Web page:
Paquita Machris, 95; L.A. philanthropist and big-game hunter
Paquita Machris, a big-game hunter who went on numerous safaris around the globe with her husband, Maurice, and with him contributed thousands of bird, insect and mammal specimens to the Natural History Museum of Los Angeles County, has died. She was 95.
Machris died Oct. 7 of age-related causes at UCLA Medical Center, said her son, Robert.
A second-generation Angeleno, Machris was taught to shoot a pistol as a young girl by her father, the owner of Lick Pier in Venice.
She and her husband, a Wilshire Oil Co. executive, went on their first safari -- to Africa -- in 1953.
“In those days, back in the ‘50s, not many women hunted big game,” said Robert Machris. But for his mother, he said, “it was just another facet of her life.”
By 1966, the mother of three children was described by a Times writer as “a ‘pistol-packing mama’ with literally tons of trophies to prove it.”
That included one of her largest -- a female elephant weighing about four tons, which became part of the African elephant habitat group that opened that year at the Natural History Museum and was said to be the only such exhibit in the world.
The diorama, which continues to be one of the museum’s most-viewed exhibits, features five elephants -- a bull, a half-grown bull, two cows and a baby -- in their natural habitat.
The habitat includes birds, giraffes and other mammals, as well as native acacia trees and other samples of the natural vegetation.
Machris saw no disparity between her big-game hunting and her considerable efforts at conservation, telling The Times in 1966 that “the hunter is actually the most concerned about conservation and laws to govern the increase of animals.”
Of her conservation efforts, Jane Pisano, the museum’s director, noted that Machris’ safari club “was instrumental in relocating and preserving a herd of Arabian oryx when only 35 existed in the world.”
“What they did was, they helped organize Operation Oryx,” Pisano said.
“This operation bred these oryxes in captivity and reintroduced the species into the wild in Israel and Jordan.”
Pisano added, “I don’t know of anyone who sponsored more research expeditions on behalf of the museum than Paquita and her husband, Maurice. There were expeditions to South America, Central America, India, the Galapagos Islands and East Africa.”
One expedition Machris and her husband sponsored was to Greenland, which led to the acquisition of the museum’s narwhal specimen -- an Arctic whale with a single, 6-foot tooth.
“She was really an amazing philanthropist, and she just wanted to give things that the people of Los Angeles would enjoy,” Pisano said.
By 1966, Machris and her husband had traveled to more than 90 countries.
“I love everything about hunting. . . traveling through the forests. . . meeting the people,” Machris told The Times in 1966. “It’s amazing how well people can communicate without speaking the same language. We learn so much more about each other -- much more than as just a tourist -- because we are working together on the same problem.”
Machris “was this very tiny woman who just lived life on this incredibly large scale,” said Pisano, adding that “she was a great storyteller, and she told these tales of what was really a bygone era. Almost no one lives a life like that -- ever, and she did.”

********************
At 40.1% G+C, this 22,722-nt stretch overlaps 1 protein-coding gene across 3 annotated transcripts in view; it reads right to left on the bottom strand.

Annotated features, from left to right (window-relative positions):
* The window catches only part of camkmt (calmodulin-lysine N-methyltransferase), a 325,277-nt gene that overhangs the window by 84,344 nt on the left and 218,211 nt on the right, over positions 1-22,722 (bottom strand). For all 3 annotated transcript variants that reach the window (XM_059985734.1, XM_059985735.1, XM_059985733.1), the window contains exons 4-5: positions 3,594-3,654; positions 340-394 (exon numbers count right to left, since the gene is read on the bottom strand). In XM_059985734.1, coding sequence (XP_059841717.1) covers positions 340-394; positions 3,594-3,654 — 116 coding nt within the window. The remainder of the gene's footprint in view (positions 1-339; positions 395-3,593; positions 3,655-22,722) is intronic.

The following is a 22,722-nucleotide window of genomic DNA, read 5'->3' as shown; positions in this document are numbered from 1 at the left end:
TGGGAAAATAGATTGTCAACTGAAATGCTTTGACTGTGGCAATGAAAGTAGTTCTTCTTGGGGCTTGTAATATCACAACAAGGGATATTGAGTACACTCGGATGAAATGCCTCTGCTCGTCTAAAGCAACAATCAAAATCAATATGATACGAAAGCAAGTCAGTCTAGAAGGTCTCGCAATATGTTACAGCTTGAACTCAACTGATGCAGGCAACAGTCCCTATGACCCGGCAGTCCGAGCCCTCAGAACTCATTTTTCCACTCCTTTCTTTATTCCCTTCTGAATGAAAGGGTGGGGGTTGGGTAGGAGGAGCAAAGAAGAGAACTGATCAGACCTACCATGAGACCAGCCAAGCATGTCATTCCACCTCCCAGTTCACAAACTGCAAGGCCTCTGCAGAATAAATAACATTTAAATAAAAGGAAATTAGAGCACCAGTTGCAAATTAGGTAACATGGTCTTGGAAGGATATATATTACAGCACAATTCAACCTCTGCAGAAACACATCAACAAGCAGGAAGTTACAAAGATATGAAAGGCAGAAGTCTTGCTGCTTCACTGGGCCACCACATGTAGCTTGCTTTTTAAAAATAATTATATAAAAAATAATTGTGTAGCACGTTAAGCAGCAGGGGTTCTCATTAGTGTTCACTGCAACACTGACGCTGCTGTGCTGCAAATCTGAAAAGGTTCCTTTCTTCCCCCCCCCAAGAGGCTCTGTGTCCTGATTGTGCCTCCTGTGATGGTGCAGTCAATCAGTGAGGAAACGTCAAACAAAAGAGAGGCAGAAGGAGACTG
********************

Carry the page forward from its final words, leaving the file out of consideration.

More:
She was born Frances Virginia Lick on Jan. 22, 1912, and nicknamed Paquita as a child by her grandmother.
Ina Hillebrandt, who interviewed Machris for a book she is writing, said Machris grew up among her father’s friends, who included comedy-studio owner Hal Roach, with whom she hunted locally.
“I’ve been told that other females would see her as a role model,” Hillebrandt said. “She was outspoken, a woman who enjoyed life to the fullest and was a philanthropist -- she was not just self-interested at all.”
Machris, she said, also “was a risk-taker, she was very courageous, and she never hesitated to do any of these things.”
Although Machris was sometimes in danger on her trips, she took peril in stride.
When an ox came up to her on a hill in India, Hillebrandt said, Machris stood calmly as the ox began sniffing her.
“She decided, OK, and talked to him, ‘What are you doing?. . . ' That was her style. She didn’t run away from danger or adventure.”
That included standing her ground to shoot a charging rhino on one safari.
Although Machris enjoyed big-game hunting, Hillebrandt said, “she really was much more a conservationist as time went on. In fact, even while they were doing the safaris, that’s what they were promoting.”
Robert Machris said his mother continued to hunt small game into her 80s.
In addition to her father owning Lick Pier, Machris had other family ties to Los Angeles history.
Her maternal grandfather owned the Los Angeles Brewing Co., and her mother was instrumental in the development of the Hollywood Bowl.
Her great-grand-uncle, James Lick, built and endowed the Lick Observatory at Mt. Hamilton in Santa Cruz, which Machris continued to support over the years. Machris, who was a founding member of the Los Angeles Music Center, also supported numerous charities and causes, including Wildlife Preservation Trust International, the Zoological Society of San Diego and the Los Angeles Philharmonic Assn.
In addition to her son Robert, she is survived by her son Terry; her daughter, Marla Hooker; three grandchildren; and three great-grandchildren.
Instead of flowers, the family asks that donations be made to ARCS Foundation Inc., 24520 Hawthorne Blvd., Torrance, CA, 90505-6505, or the Roar Foundation, 6867 Soledad Canyon Road, Acton, CA 93510.